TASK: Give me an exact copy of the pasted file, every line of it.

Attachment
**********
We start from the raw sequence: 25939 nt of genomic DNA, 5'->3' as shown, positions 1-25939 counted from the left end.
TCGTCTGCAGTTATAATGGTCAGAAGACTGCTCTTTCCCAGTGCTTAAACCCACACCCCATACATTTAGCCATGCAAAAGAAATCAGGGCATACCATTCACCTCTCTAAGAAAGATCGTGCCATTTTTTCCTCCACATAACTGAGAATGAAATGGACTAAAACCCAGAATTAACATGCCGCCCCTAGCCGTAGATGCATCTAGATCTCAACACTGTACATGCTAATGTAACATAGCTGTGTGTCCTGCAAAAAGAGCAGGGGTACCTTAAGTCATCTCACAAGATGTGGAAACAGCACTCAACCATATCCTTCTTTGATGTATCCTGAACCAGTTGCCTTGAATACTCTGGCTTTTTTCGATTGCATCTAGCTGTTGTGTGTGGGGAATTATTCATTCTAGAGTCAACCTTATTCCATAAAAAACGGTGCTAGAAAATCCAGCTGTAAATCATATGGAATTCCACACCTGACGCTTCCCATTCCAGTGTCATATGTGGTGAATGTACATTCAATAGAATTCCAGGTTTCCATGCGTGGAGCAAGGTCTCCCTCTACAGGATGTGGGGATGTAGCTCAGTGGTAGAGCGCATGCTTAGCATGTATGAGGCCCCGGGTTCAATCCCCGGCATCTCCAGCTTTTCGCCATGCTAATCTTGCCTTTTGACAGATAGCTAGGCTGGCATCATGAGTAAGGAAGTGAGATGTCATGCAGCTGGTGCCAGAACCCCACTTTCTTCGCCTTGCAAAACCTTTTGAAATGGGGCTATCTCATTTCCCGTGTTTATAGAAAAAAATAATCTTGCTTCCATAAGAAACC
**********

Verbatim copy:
We start from the raw sequence: 25939 nt of genomic DNA, 5'->3' as shown, positions 1-25939 counted from the left end.
TCGTCTGCAGTTATAATGGTCAGAAGACTGCTCTTTCCCAGTGCTTAAACCCACACCCCATACATTTAGCCATGCAAAAGAAATCAGGGCATACCATTCACCTCTCTAAGAAAGATCGTGCCATTTTTTCCTCCACATAACTGAGAATGAAATGGACTAAAACCCAGAATTAACATGCCGCCCCTAGCCGTAGATGCATCTAGATCTCAACACTGTACATGCTAATGTAACATAGCTGTGTGTCCTGCAAAAAGAGCAGGGGTACCTTAAGTCATCTCACAAGATGTGGAAACAGCACTCAACCATATCCTTCTTTGATGTATCCTGAACCAGTTGCCTTGAATACTCTGGCTTTTTTCGATTGCATCTAGCTGTTGTGTGTGGGGAATTATTCATTCTAGAGTCAACCTTATTCCATAAAAAACGGTGCTAGAAAATCCAGCTGTAAATCATATGGAATTCCACACCTGACGCTTCCCATTCCAGTGTCATATGTGGTGAATGTACATTCAATAGAATTCCAGGTTTCCATGCGTGGAGCAAGGTCTCCCTCTACAGGATGTGGGGATGTAGCTCAGTGGTAGAGCGCATGCTTAGCATGTATGAGGCCCCGGGTTCAATCCCCGGCATCTCCAGCTTTTCGCCATGCTAATCTTGCCTTTTGACAGATAGCTAGGCTGGCATCATGAGTAAGGAAGTGAGATGTCATGCAGCTGGTGCCAGAACCCCACTTTCTTCGCCTTGCAAAACCTTTTGAAATGGGGCTATCTCATTTCCCGTGTTTATAGAAAAAAATAATCTTGCTTCCATAAGAAACC